Passage of state's capital budget means key funds locally

The long-awaited passage of the state’s $4.2 billion capital budget in the opening weeks of the legislative session means much-needed funds for a bevy of local projects.

“I’m sorry we had to wait this long,” said Rep. Gael Tarleton. “The commitments to our communities that this budget represents are just extraordinary and will have long, long impacts,” she said.

In the 36th District, the modernization of Magnolia Elementary is among the biggest beneficiaries, receiving $4.3 million in distressed schools funds, and an additional $2.3 million from the School Construction Assistance Program. The school is expected to reopen in the fall of 2019, and serve up to 500 students from kindergarten through the fifth grade.

“It’s just a beautiful building,” said Sen. Reuven Carlyle. “[We’ve] been working for nine years to get a combination of city and state money to open that up, and [I’m] just beyond thrilled that we now have a whole new community foundation; reengaging the Magnolia community in the form of an elementary school.”

In all, the budget includes a record $1 billion for state schools to help reach class size reduction goals for K-3 classrooms. 

The Seattle Opera will get nearly $2 million as it continues work on its new administrative, education, community engagement, and rehearsal space on the former site of Mercer Arena. The project is slated for completion by year’s end.

“It’s an extraordinary way of opening up access to Seattle Center,” Tarleton said, while also emphasizing the educational component of the Opera’s work.

The Seattle Repertory Theatre will receive more than $250,000 for renovations to its primary creative space, the PONCHO forum. It serves nearly 5,000 people per year — hosting audience engagement programs, youth arts education workshops, and other special events — in addition to serving as the rehearsal hall for main stage productions.

Carlyle called the 36th District the cultural, arts, and music hub of the city.

“Having the theatre, arts, culture, and music is not an academic exercise,” he said. “It’s part of the spiritual essence of who we are.”

Just shy of $1 million is earmarked for the Interbay Public Development Advisory Committee, which Tarleton referred to as the first coordinated state and city effort to look at the state-owned parcels along 15th Avenue — south of the Ballard Bridge — to help determine the future of the industrial lands along that stretch.

But Tarleton noted it’s not always the most money that makes the biggest difference, citing $167,000 for the Millionair Club Charity, for renovations to its meal kitchen.

Kjerstin Wood, the nonprofit’s communications manager, said the funding will allow them to speed up the kitchen upgrade, instead of having to fundraise for individual pieces of the project over a longer timeframe.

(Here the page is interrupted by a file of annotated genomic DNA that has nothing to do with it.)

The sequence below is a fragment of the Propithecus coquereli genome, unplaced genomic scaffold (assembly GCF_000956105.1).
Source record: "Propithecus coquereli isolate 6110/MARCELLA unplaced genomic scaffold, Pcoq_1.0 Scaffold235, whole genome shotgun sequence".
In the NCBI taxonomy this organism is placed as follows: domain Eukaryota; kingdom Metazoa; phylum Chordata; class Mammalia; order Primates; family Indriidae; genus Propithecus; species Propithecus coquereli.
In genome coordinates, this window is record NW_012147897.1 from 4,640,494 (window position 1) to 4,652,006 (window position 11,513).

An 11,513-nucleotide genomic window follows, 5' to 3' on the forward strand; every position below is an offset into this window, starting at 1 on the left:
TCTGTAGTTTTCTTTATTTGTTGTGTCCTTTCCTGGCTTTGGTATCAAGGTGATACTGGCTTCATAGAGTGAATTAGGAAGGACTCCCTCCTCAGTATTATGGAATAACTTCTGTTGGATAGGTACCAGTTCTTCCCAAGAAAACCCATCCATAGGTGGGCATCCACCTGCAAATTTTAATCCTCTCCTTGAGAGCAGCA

The nonprofit provides approximately 100,000 meals each year to those in need, and Wood said it requires commercial-grade equipment and facilities to do so.

“The meals program is one of many comprehensive services that MCC offers to help people struggling with homelessness get jobs and an income that will allow them to secure stable housing,” she wrote in an email.

Tarleton said she thinks the upgraded kitchen will have, “an enormous impact on the future quality of life,” for those that use it for job training.

Carlyle mentioned $250,000 will go to match county dollars for the Smith Cove Park renovations.

Meanwhile, the Pacific Science Center will receive $30,000 as part of the Heritage Capital Projects Fund for continued work on the Yamasaki Courtyard.

“I don’t know how we would do it without help from the state on this,” said Diana Johns, the Science Center’s vice president of exhibits.

While past rounds of funding have gone toward cleaning and resealing the terrazzo on all of the original buildings, replacing all of the courtyard trees, and converting the original satellite lights to LEDs, among other efforts, this latest influx of cash will be used on the east staircase that lead up the present-day PACCAR Theatre, and the areas of terrazzo underneath.

Johns said that all things considered, the courtyard has held up “remarkably well,” over the past 55 years, but terrazzo declines quickly when it starts to break off.

Outside of the district, Carlyle also mentioned the state’s investment in water quality; totaling $350 million — including $55 million for local governments to treat contaminated storm water — and the money going toward the state parks system. In all, he said the budget touches every category of the quality of life in Washington.

“I think it’s representative of everything that we value in our public infrastructure,” Carlyle said. “The reason we’re a great state is that we have an educated workforce, an engaged citizenry, and strong public infrastructure, and that’s why companies are here, and that’s why jobs are here, and that’s why we have a strong economy.”

Tarleton credited her constituents for getting the capital budget across the finish line.

“I think the reason we passed that budget 15 days into the session is because every constituent, every community meeting, every town hall we had kept reminding us — get that capital budget passed — and that pressure from the outside made all the difference,” she said.

For a complete list of state capital budget projects sorted by district, go to To comment on this story, write to